Family & Pets

How to help your pet conquer their phobias

How to help your pet conquer their phobias

We all have our little fears and so do our pets but sometimes our pet’s fears can seem a little silly to us. If only we could tell them that there’s nothing to be afraid of (we’re guilty of doing this anyway but for some reason our pets don’t listen!). So whether your animal refuses to step on smooth tiles or trembles with fear every time you switch on the vacuum, here are a few steps you can take to help ease your furry friends stress and anxiety.

How do pets develop phobias?

Nobody is born terrified of objects/places/people but it generally only takes one bad experience for an animal to always associate negativity and fear with that particular thing.  

What shouldn’t you do?

When your furry friend is scared and anxious it’s natural to want to give them a soothing pat and cuddle. While you might be easing their stress you are also reinforcing your pet’s fear. Your comfort is telling them their fear is justified and they will continue to feel terrified.

What can you do?

Here’s how to help your pet conquer three common terrors. Like overcoming any fear it will take a lot of patience on your part to coax your furry friend out of their phobias.


To many people’s furry friend the vacuum is the most monstrous of all monsters with its loud unpleasant noises and its frightening tendency to follow their owner everywhere like it’s about to attack. Whether your pooch growls or your kitty hightails it to the safe spot under the bed, here are a few ways to ease their terror.

  • Remove the mystery from the monster by leaving it out and near something they love like their food bowl or toys. Getting your pet used to the sight of the vacuum when it’s not turned on will help them see it’s not too bad.
  • Next step is getting your pet used to the vacuums movement (without it turned on). Walk around with the vacuum near your pet so they can become accustomed to it.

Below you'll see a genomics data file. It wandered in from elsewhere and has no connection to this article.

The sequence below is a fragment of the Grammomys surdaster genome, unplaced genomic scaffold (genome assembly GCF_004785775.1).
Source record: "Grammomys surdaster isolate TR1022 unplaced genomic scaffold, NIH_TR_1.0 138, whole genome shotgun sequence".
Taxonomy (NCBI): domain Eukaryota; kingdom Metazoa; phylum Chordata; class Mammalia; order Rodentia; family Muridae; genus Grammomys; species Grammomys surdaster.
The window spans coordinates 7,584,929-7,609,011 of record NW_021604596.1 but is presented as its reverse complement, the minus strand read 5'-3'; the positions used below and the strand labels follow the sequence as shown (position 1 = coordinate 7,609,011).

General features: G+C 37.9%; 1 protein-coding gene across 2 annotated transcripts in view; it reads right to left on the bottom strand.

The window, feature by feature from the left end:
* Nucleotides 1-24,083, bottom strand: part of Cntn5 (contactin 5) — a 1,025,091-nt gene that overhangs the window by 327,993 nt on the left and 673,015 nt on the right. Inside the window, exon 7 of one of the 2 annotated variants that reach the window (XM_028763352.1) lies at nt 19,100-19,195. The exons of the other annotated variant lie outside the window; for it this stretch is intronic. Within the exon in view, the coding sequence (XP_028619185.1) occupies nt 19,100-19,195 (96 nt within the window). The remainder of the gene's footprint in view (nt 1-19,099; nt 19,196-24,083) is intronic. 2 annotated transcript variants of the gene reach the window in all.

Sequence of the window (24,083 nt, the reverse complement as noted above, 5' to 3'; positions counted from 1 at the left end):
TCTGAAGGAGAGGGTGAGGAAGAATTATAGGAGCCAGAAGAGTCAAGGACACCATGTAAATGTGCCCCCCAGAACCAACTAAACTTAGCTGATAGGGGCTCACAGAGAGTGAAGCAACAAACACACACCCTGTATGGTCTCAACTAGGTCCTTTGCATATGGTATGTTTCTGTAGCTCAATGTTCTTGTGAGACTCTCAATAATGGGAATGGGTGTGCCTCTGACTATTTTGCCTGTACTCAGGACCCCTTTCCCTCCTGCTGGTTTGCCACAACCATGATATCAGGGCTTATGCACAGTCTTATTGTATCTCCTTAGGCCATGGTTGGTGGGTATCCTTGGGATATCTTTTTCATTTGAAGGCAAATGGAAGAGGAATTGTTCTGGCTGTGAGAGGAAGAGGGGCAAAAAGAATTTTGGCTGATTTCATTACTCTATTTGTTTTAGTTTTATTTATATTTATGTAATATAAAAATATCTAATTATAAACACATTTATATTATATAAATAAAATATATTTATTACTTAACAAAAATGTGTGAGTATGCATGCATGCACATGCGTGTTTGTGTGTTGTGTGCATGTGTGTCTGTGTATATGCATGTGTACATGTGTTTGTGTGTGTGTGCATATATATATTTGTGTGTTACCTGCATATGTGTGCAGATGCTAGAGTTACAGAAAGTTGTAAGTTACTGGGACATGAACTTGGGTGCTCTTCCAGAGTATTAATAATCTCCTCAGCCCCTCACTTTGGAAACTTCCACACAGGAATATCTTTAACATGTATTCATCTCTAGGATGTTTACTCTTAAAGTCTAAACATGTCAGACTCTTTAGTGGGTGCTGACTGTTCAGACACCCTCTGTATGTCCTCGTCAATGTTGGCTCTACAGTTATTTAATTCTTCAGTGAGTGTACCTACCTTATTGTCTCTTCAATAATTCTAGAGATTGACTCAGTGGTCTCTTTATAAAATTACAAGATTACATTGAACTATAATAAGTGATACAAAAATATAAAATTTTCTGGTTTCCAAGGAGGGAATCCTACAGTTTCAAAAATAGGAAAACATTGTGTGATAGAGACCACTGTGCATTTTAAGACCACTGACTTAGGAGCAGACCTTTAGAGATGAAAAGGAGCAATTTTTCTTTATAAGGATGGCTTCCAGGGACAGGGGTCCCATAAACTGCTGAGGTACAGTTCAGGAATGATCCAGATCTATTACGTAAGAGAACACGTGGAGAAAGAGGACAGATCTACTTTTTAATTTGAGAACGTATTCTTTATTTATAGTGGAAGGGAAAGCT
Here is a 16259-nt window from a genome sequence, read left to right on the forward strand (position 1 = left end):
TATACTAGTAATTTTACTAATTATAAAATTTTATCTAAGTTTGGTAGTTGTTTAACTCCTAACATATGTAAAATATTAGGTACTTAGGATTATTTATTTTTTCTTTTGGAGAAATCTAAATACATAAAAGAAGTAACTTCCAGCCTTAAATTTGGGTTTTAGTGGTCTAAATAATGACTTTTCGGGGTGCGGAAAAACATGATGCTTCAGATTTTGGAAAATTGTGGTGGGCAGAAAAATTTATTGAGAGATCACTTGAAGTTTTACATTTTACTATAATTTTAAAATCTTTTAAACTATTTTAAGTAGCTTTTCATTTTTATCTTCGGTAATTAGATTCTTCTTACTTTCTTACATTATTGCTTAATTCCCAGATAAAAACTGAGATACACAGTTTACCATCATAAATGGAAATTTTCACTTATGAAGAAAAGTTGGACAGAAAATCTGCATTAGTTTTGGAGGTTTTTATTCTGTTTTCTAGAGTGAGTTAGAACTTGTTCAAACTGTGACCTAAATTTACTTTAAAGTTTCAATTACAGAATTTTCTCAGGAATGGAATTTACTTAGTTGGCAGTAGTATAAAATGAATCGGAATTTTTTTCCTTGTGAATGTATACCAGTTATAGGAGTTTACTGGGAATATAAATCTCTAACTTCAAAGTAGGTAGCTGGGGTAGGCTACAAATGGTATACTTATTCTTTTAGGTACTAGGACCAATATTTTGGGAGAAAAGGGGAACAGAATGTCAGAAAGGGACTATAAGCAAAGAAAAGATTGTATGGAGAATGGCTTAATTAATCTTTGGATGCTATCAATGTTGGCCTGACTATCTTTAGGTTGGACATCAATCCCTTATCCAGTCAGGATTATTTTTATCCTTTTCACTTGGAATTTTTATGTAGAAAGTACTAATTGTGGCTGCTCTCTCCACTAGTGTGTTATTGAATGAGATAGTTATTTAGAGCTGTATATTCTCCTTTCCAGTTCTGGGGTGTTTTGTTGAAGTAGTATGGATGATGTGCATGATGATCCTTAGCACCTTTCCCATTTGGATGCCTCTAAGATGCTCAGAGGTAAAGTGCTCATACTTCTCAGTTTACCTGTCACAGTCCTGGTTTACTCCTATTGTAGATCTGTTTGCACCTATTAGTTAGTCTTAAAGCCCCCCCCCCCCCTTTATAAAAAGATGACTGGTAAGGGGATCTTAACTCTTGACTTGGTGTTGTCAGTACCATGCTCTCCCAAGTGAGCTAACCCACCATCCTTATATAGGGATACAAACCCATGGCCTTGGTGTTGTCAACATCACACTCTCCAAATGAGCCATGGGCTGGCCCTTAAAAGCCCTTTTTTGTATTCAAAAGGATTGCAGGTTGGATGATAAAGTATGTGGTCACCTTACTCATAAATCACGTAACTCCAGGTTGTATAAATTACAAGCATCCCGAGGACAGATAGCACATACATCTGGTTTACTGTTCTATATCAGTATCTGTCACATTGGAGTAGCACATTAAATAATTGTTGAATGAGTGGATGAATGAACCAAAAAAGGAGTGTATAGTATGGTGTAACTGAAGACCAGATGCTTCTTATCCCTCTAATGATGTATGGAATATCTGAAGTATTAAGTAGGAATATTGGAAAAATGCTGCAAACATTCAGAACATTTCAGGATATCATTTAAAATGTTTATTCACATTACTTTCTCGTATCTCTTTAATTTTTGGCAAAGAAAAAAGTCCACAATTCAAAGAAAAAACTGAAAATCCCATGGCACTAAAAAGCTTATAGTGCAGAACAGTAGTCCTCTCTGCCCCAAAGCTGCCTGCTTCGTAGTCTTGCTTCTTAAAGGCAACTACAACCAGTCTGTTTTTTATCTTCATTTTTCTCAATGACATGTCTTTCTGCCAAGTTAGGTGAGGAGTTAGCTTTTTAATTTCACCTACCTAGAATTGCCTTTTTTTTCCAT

• Feed your pet treats and pat them while the vacuum is near to help them associate it with a positive experience.

Perhaps the most confusing of fears is when your furry friend simply refuses to step its paws on certain floor surfaces. The phobia most likely developed as result of falling and slipping on that particular surface, so now they simply refuse to step on it for fear it will happen again. Here’s how to overcome it:

  • Place their food bowl at the end of the floor.
  • Gradually place the bowl further into the floor area. This will slowly force them to step on the surface. 
  • Make sure your floor is free of any water so your furry friend doesn’t slip again! You can even wax the floor to give it extra grip.
Certain people 

It can be embarrassing when your pet growls and hisses when a friend comes over to visit. It seems like pets can be racist, sexist, ageist or even size-ist! Even people wearing big hats or costumes can spook some pets. Of course, they don’t know any better and the problem most likely stems from your pet either never having seen that type of person or associating them with a negative experience from their past. Here’s what to do:

  • Pinpoint the problem. Are they afraid of people of certain age, race, sex or height? Is it the grandchildren or perhaps it’s your extremely tall and lanky friend?
  • Invite that friend over and slowly desensitise your pet to that particular person.
  • Get your pet to bond with your friend over a walk, a play with toys or let them feed your furry friend.